Shahira Amin

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Shahira Amin
شهيرة أمين
Residence Cairo, Egypt
Nationality Flag of Egypt.svg Egypt
Ethnicity Arab
Occupation Former Deputy Head of Nile TV
Anchor

Shahira Amin (Arabic: شهيرة أمين) is an Egyptian journalist, the former deputy head of Egyptian state-owned Nile TV and one of its senior anchors. She resigned from the position on February 3, 2011, allegedly due to her disapproval of the channel's coverage of the Egyptian Revolution of 2011.[1] She also said that they don't approve we air about Tahrir protests and we are only allowed to cover the pro-Mubarak ones. Shahira Amin has been a correspondent for CNN's weekly program Inside Africa for 8 years.[2]

Amin became the subject of criticism after she interviewed Israeli soldier Gilad Shalit on October 18, 2011 in Egypt, following Shalit's release from more than five years of captivity in Gaza but preceding his return to Israel and reunification with his family.[3][4][5] Israeli officials and various commentators said the interview, which they alleged was held in the presence of armed, masked Hamas militants, broke the ethical rules of journalism and violated the terms of Shalit's release.[3][6] [7] Disputing that the interview was held in the presence of armed Hamas militants, Amin stated that it is "true that he was brought in by armed Hamas men, but in the room itself there were only Egyptian intelligence people. They didn't intervene, and neither did the Hamas men". She described the criticism as "incorrect" stating "I'm a journalist, and any journalist would want to conduct an interview that would be aired all over the world". [8] Amin also defended the interview by saying that it was conducted "after he had been released by Hamas and had a medical checkup by the Red Cross." But a Red Cross spokesman later said that no such medical check-up took place.[9]

During the interview, Amin asked Shalit why Egypt had successfully brokered his release, and what he would like to say to Egypt.[10] Amin subsequently explained, "For five years Mubarak made promises and nothing happened, and now, eight months after his removal, things started moving and resulted in a deal, and I believe the [Egyptian] government and the [Egyptian] military council are due credit".[8] As a result, Amin was criticized for producing "a propaganda video"[6] and "fishing for compliments for Egypt."[5][11] Amin also asked Shalit why the world heard from him "just once" while he was in captivity, and she asked him, "What has the experience taught you?"[12] This prompted one commentator to opine that Amin's interview "questions ranged from the illogical to the ridiculous." [11] Other journalists characterized the interview as "merciless"[13] and "insensitive" [14]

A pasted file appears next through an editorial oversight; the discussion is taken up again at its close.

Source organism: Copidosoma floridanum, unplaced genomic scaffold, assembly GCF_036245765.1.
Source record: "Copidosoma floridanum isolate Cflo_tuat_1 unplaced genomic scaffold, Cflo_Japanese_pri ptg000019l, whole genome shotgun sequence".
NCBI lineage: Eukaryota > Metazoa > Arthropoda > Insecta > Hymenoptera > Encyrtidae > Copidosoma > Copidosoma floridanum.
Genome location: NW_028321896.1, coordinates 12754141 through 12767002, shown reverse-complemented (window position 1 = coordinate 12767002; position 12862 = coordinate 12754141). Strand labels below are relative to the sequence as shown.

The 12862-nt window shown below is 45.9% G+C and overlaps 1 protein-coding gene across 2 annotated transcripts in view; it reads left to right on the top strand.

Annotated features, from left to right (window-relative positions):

References[edit]

  1. ^ http://parkerspitzer.blogs.cnn.com/2011/02/11/shahira-amin-why-she-quit-state-run-tv/ Shahira Amin: Why she quit state-run TV – In the Arena – CNN.com Blogs. Parkerspitzer.blogs.cnn.com. Retrieved on 2011-10-18.
  2. ^ http://www.shorouknews.com/ContentData.aspx?id=389324 (in Arabic). Shorouknews.com. Retrieved on 2011-10-18.
  3. ^ a b http://www.bbc.co.uk/news/world-middle-east-15368819 Gilad Shalit Release: Shahira Amin Defends Interview - BBC. Retrieved on 2011-10-19.
  4. ^ Egyptian reporter: I did not take advantage of Shalit, YNet, 2011-10-19.
  5. ^ a b http://www.nytimes.com/2011/10/19/world/middleeast/shalit-interview-sharply-criticized-by-just-about-everyone.html Sharp Criticism for Egyptian Interview With Soldier - New York Times. Retrieved on 2012-08-28.
  6. ^ a b http://nymag.com/daily/intel/2011/10/gilad_shalit_interview_wasn.html Awkward Moments in Journalism History - NY Magazine. Retrieved on 2012-08-29.
  7. ^ http://phillipsblog.dailymail.co.uk/2011/10/journalism-no-cruelty-and-propaganda.html Journalism? No, Cruelty and Propaganda - UK Daily Mail Online. Retrieved on 2011-10-18.
  8. ^ a b http://www.haaretz.com/print-edition/news/egyptian-journalist-rejects-israel-s-criticism-of-shalit-interview-1.390857 Egyptian journalist rejects Israel's criticism of Shalit interview - Haaretz. Retrieved 2011-10-21
  9. ^ http://www.forbes.com/sites/beltway/2011/10/26/red-cross-doctors-did-not-examine-gilad-shalit-before-controversial-egyptian-tv-interview/ Red Cross Doctors Did Not Examine Gilad Shalit Before Controversial Egyptian TV Interview - Forbes. Retrieved 2012-10-25.
  10. ^ http://www.ynetnews.com/articles/0,7340,L-4136728,00.html Shalit Interviewed on Egyptian TV (imbedded video) - YNET. Retrieved on 2012-08-29
  11. ^ a b http://www.cjr.org/campaign_desk/pows_dead_dictators_and_journalistic_ethics.php?page=1 POWs, Dead Dictators, and Journalistic Ethics - Columbia Journalism Review. Retrieved 2012-08-29.
  12. ^ http://www.ynetnews.com/articles/0,7340,L-4136728,00.html Shalit Interviewed on Egyptian TV (imbedded video) - YNET. Retrieved on 2012-08-29.
  13. ^ http://www.nzz.ch/nachrichten/digital/befremden_ueber_aegyptisches_interview_mit_shalit_1.13052002.html# Befremden über ägyptisches TV-Interview mit Shalit - NZZ Online. Retrieved on 2012-08-29. (In German)
  14. ^ http://www.ynetnews.com/articles/0,7340,L-4136728,00.html Egyptian Newswoman Defends Shalit Interview - YNet. Retrieved on 2012-08-29